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Learn the key ideas of the book by Douglas Stone , Bruce Patton , Sheila Heen

Difficult Conversations

Managing arguments without stress

We find ourselves facing a potentially difficult conversation every time the issues at stake are particularly important to us, are about our feelings, make us vulnerable or threaten our identity. There is no easy way to deal with a difficult conversation, but learning to manage it can relieve anxiety and improve relationships. This book provides us with the tools to help us manage a difficult discussion, transforming a potential war of words into a constructive conversation.

Difficult Conversations
Read in 16 min.
Listen in 20 min.

Many useful tips to:

  • Deal with problems instead of ignoring them.
  • Manage arguments with less worry and stress.
  • Improve relationships both at home and at work.

The author of the book:

Douglas Stone is a lecturer at Harvard Law School, from which he himself graduated. He was associate director of the Harvard Negotiation Project and worked with companies and political leaders around the world. He is co-founder of the Triad Consulting Group.

Bruce Patton is co-founder of the Harvard Negotiation Project and one of the pioneers of teaching negotiation at Harvard Law School, from which he graduated and where he has taught since 1981. He is the founder of Vantage Partners LLC. And co-author of the bestseller “Getting to Yes: Negotiating Agreement Without Giving In”. He was also involved in conflict management in the Middle East.

Sheila Heen is a law professor at Harvard Law School and co-founder of Triad Consulting Group. She works in conflict management around the world. A graduate of Harvard Law School, she is also the mother of three children.

IDEA CHIAVE 1/9

There is no easy way to face a difficult conversation

When we think about subjects that are difficult to discuss, socially controversial topics immediately come to mind, such as sex, race, gender, politics and religion. In reality, we find ourselves having to have a potentially difficult conversation every time the subject at hand, or the person that we need to talk to, is particularly important to us; when we feel vulnerable, our self-esteem comes into play and we simply don’t know how the discussion is going to go.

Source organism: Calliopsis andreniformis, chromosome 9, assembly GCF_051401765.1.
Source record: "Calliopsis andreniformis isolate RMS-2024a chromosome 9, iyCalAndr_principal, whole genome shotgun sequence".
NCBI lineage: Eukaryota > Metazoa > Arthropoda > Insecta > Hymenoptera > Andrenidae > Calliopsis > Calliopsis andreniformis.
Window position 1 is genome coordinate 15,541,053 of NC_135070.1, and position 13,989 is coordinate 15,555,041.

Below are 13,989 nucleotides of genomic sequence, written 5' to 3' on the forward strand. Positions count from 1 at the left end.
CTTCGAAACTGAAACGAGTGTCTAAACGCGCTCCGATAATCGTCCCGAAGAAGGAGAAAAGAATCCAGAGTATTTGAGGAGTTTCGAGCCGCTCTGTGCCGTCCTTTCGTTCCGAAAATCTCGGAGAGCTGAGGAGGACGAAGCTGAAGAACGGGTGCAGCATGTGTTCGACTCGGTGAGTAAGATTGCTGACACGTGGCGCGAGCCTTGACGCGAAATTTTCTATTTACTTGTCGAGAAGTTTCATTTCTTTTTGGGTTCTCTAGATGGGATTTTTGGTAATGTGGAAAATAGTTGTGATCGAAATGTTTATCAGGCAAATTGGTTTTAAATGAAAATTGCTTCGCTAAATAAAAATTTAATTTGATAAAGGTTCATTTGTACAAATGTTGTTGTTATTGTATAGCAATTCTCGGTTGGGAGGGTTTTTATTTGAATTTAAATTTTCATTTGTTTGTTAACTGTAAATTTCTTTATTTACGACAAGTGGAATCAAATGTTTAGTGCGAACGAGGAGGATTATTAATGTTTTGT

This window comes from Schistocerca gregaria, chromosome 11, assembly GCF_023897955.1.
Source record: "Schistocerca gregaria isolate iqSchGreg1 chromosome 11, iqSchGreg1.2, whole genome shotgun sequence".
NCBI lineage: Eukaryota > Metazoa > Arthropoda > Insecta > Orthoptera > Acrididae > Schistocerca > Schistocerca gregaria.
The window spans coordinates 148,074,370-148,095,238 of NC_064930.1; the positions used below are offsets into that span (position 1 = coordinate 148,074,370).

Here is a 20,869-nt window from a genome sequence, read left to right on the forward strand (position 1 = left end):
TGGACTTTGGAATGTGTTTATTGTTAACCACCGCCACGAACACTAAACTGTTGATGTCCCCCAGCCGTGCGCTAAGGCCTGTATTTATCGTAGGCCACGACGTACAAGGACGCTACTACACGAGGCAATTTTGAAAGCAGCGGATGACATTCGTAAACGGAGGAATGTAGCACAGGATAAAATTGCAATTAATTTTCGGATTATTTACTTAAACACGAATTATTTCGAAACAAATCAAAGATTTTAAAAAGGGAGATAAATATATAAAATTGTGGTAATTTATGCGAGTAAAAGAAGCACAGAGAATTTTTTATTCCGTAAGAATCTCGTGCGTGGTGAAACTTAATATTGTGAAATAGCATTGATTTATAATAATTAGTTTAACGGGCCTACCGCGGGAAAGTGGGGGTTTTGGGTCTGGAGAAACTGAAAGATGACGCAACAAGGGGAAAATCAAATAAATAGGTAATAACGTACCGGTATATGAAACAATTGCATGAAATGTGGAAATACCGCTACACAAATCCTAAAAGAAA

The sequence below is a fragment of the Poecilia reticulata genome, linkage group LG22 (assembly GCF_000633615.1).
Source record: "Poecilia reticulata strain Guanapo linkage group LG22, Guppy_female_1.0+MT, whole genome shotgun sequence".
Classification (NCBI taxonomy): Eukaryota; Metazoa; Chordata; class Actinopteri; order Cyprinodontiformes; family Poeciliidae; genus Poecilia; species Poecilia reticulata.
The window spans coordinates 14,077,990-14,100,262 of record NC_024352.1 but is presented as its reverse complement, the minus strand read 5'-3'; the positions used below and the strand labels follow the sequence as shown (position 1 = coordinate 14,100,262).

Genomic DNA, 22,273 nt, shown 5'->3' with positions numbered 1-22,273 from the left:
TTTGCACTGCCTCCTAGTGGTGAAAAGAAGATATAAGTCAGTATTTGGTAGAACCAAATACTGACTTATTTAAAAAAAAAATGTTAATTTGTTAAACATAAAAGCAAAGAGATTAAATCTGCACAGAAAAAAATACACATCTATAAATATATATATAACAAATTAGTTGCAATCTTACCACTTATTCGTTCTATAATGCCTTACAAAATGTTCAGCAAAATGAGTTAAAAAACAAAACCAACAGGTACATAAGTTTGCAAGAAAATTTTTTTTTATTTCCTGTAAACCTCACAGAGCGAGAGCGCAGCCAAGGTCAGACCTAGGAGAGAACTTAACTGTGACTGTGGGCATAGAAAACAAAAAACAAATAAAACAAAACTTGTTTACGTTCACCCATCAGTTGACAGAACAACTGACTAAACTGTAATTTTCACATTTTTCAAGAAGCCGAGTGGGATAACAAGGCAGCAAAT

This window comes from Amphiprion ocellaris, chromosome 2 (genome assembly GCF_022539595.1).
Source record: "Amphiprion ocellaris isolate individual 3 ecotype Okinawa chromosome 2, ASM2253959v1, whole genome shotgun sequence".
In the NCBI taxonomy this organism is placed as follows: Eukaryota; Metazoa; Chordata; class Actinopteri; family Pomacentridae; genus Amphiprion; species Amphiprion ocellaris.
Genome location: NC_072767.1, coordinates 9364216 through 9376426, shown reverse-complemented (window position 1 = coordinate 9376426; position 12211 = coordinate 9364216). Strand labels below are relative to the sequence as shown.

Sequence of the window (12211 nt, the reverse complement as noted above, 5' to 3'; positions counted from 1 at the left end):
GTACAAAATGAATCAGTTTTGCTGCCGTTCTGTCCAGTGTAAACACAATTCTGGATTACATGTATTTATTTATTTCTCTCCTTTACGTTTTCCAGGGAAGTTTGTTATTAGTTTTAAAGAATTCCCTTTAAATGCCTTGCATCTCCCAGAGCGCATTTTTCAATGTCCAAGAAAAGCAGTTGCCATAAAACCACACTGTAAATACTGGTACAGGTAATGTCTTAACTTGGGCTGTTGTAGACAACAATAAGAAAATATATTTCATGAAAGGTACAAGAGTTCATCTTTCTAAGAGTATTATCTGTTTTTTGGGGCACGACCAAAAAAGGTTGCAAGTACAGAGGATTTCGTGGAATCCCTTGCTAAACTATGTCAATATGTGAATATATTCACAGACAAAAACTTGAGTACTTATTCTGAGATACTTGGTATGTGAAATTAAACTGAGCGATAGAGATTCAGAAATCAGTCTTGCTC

In these cases the common tendency is to avoid bringing up the subject for as long as we possibly can, because we are seriously afraid of the consequences: we might be pushed away or personally attacked, we could hurt the other person and even though that is not our intention, our relationship with them would suffer. The truth is, however, that avoiding the conversation altogether also has its own consequences: our feelings and emotions are affected and we miss out on an opportunity to make things better.

So we ask ourselves whether using an effective strategy could help us to deal with a delicate discussion in a more diplomatic way, but we need to be aware that no matter how tactful we are, communicating a difficult message is like throwing a hand grenade: there is no easy or painless way to fire someone, end a relationship or deal with a friend’s hurt feelings. Having said this, keeping the grenade in your hand isn’t any better either; this is why we often feel stuck in these types of situations.

In this book the authors, who are experts in the art of negotiation, will help us to constructively overcome the stalemate, showing us how to transform a potential war of words into a learning conversation.

  

The key ideas of "Difficult Conversations"

01.
There is no easy way to face a difficult conversation
02.
The three inner conversations: facts, feelings and identity
03.
To have a learning conversation, explore both sides of the story, recognise the contribution that both parties make, create space for feelings and consider the complexity of identity
04.
Bringing up a conversation is not always the right choice: think carefully about your intention and decide whether or not to go for it
05.
There is one story that helps everyone get along: start by telling the third story
06.
Become an authentic listener: ask questions, sum up what the other person has said and acknowledge their feelings
07.
In a conversation aimed at learning, the knots often untangle themselves; if they don’t, try a solution based on the “mutual care” principal
08.
Quotes
09.
Take-home message
 
 
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